Your Brain on Meth
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Meth and Your Brain
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How Meth Effects the Brain and the Body
How Does Methamphetamine Cause its Effects?

No matter how methamphetamine is used, it eventually ends up in the can
affect lots of brain structures, but the ones it affects the most are the can
affect lots of brain structures, but the ones it affects the most are the ones
that contain a chemical called dopamine. The reason for this is that the
shape, size, and chemical structure of methamphetamine and dopamine
are similar. Before I tell you more about dopamine and methamphetamine,
I'd better tell you how nerve cells work.
methamphetamine, I'd better tell you how nerve cells work.

Your brain is made up of billions of nerve cells (or neurons). Neurons
come in all shapes and sizes, but most have three important parts: a cell
body that contains the nucleus and directs the activities of the neuron;
dendrites, short fibers that receive messages from other neurons and
relay them to the cell body; and an axon, a long single fiber that carries
messages from the cell body to dendrites of other neurons.

Axons of one neuron and the dendrites of a neighboring neuron are
located very close to each other, but they don't actually touch. Therefore,
to communicate with each other they use chemical messengers known as
neurotransmitters. When one neuron wants to send a message to another
neuron it releases a neurotransmitter from its axon into the small space
that separates the two neurons. This space is called a synapse. The
neurotransmitter crosses the synapse and attaches to specific places on
the dendrites of the neighboring neuron called receptors. Once the
neurotransmitter has relayed its message, it is either destroyed or taken
back up into the first neuron where it is recycled for use again.

There are many different neurotransmitters, but the one that is most
affected by methamphetamine is dopamine. Dopamine is sometimes
called the pleasure neurotransmitter because it helps you feel good from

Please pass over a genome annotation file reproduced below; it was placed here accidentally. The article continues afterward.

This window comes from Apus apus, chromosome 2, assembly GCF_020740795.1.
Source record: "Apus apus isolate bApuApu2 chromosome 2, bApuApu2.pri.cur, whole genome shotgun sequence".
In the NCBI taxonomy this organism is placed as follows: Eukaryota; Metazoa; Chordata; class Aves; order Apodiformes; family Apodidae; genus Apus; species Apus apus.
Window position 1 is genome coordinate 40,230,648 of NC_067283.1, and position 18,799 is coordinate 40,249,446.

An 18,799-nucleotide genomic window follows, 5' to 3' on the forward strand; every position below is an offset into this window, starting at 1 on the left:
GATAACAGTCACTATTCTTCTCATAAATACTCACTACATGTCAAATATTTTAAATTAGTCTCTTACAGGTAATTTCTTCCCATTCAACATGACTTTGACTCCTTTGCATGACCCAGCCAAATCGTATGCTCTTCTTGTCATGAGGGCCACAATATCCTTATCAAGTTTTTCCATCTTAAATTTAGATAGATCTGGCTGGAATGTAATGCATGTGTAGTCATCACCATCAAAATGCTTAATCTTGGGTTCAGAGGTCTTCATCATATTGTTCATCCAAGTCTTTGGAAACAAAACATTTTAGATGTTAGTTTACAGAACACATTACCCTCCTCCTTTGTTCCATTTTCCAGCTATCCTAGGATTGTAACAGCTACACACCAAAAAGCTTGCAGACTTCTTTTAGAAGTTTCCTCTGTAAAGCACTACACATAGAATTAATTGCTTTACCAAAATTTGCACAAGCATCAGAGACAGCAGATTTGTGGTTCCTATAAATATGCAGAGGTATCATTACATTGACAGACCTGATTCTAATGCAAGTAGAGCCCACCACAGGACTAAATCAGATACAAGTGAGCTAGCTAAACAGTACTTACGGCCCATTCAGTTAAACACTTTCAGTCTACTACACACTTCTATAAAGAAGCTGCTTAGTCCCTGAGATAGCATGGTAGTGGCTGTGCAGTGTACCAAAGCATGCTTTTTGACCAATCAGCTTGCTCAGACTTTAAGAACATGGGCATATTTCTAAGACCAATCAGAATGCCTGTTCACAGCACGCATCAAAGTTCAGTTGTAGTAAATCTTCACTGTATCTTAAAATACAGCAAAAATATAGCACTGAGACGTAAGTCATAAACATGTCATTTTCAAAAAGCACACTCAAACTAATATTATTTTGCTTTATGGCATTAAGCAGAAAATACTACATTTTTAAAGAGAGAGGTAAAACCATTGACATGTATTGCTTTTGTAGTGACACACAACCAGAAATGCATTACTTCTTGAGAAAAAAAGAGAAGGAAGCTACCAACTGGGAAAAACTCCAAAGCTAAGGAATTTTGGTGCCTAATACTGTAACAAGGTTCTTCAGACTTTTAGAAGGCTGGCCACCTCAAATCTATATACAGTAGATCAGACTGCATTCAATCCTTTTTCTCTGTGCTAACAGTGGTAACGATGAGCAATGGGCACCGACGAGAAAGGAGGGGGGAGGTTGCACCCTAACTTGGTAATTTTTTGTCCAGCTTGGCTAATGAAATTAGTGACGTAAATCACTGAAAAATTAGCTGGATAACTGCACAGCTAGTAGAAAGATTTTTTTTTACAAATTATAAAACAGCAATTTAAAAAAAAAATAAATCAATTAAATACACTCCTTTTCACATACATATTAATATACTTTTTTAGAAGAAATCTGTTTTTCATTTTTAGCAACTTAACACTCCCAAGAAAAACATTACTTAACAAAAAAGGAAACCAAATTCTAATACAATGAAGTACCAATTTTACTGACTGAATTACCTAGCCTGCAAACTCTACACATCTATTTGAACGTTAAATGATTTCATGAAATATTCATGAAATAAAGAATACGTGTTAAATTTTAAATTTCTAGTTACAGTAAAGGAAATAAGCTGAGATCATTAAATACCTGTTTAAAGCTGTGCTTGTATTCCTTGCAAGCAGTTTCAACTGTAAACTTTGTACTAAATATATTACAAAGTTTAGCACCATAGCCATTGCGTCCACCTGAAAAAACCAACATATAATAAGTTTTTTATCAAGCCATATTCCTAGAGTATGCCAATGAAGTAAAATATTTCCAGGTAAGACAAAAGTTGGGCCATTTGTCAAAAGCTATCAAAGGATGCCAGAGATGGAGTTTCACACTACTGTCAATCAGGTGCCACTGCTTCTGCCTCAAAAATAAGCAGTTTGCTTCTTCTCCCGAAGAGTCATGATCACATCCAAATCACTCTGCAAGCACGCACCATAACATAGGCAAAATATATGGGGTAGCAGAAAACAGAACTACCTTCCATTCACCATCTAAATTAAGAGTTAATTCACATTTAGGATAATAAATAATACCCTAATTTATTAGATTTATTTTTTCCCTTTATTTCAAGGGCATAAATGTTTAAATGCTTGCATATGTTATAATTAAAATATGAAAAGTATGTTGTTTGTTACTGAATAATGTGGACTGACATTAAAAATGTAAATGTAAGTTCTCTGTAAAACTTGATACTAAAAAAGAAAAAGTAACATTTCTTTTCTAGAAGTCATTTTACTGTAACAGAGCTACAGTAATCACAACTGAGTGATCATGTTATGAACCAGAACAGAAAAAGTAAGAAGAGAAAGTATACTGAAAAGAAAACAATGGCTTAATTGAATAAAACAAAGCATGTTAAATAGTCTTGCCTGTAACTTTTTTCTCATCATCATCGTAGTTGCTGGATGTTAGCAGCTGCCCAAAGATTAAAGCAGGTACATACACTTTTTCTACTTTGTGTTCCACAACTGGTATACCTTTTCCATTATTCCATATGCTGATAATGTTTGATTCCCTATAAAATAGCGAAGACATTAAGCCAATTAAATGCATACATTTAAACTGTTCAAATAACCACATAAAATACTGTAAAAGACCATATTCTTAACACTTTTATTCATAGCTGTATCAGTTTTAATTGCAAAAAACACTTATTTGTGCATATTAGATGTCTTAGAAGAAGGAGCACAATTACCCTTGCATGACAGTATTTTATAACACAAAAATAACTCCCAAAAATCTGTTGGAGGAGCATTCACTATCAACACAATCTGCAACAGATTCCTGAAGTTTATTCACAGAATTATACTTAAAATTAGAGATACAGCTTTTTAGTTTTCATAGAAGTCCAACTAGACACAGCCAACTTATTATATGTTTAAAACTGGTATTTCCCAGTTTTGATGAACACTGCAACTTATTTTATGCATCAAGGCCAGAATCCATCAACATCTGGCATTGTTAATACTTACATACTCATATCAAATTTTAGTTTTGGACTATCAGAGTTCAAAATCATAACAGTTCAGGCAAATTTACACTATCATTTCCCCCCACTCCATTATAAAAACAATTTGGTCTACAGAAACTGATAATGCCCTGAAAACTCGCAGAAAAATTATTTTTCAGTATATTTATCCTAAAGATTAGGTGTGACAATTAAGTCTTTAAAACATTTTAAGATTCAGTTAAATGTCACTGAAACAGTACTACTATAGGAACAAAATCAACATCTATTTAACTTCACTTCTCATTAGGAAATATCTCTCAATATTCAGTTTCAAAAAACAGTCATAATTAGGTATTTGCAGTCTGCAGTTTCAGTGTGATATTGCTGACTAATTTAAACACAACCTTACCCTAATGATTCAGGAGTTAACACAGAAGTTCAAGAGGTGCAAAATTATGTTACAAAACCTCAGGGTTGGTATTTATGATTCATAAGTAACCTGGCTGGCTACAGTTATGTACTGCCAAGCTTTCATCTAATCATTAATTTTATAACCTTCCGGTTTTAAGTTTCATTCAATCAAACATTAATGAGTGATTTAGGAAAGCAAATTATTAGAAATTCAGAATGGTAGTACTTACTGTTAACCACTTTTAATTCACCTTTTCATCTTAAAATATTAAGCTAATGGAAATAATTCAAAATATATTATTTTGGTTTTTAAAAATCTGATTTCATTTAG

things like playing soccer, eating a big piece of chocolate cake, or riding a
roller coaster. When something pleasurable happens, certain axons
release lots of dopamine. The dopamine attaches to receptors on
dendrites of neighboring neurons and passes on the pleasure message.
This process is stopped when dopamine is released from the receptors
and pumped back into the neuron that released it where it is stored for
later use.

Usually neurons recycle dopamine. But methamphetamine is able to fool
neurons into taking it up just like they would dopamine. Once inside a
neuron, methamphetamine causes that neuron to release lots of
dopamine. All this dopamine causes the person to feel an extra sense of
pleasure that can last all day. But eventually these pleasurable effects
stop. They are followed by unpleasant feelings called a "crash" that often
lead a person to use more of the drug. If a person continues to use
methamphetamine, they will have a difficult time feeling pleasure from
anything. Imagine no longer enjoying your favorite food or an afternoon
with your friends.

Methamphetamine has lots of other effects

Because it is similar to dopamine, methamphetamine can change the
function of any neuron that contains dopamine. And if this weren't
enough, methamphetamine can also affect neurons that contain two other
neurotransmitters called serotonin and norepinephrine. All of this means
that methamphetamine can change how lots of things in the brain and the
body work. Even small amounts of methamphetamine can cause a person
to be more awake and active, lose their appetite, and become irritable and
aggressive. Methamphetamine also causes a person's blood pressure to
increase and their heart to beat faster.

Long Term Effects of Meth

Scientists are using brain imaging techniques, like positron emission
tomography (called PET for short), to study the brains of human
methamphetamine users. They have discovered that even three years
after long-time methamphetamine users had quit using the drug, their
dopamine neurons were still damaged. Scientists don't know yet whether
this damage is permanent, but this research shows that changes in the
brain from methamphetamine use can last a long time. Research with
animals has shown that the drug methamphetamine can also damage
neurons that contain serotonin. This damage also continues long after the
drug use is stopped.

These changes in dopamine and serotonin neurons may explain some of
the effects of methamphetamine. If a person uses methamphetamine for a
long time, they may become paranoid. They may also hear and see things
that aren't there. These are called hallucinations. Because
methamphetamine causes big increases in blood pressure, someone
using it for a long time may also have permanent damage to blood vessels
in the brain. This can lead to strokes caused by bleeding in the brain.

The Search Continues

Researchers are only beginning to understand how methamphetamine
acts in the brain and body. When they learn more about how
methamphetamine causes its effects, they may be able to develop
treatments that prevent or reverse the damage this drug can cause.
Maybe someday you'll make the next major breakthrough.

For printed copies of this publication contact:

National Clearinghouse for Alcohol and Drug Information

P.O. Box 2345
Rockville, MD 20847

Mind Over Matter is produced by the National Institute on Drug
Abuse, National Institutes of Health. These materials are in the
public domain and may be reproduced without permission.
Citation of the source is appreciated.
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Meth and the Brain by SciencCentral News
Also click here to see the "Meth Mouth"
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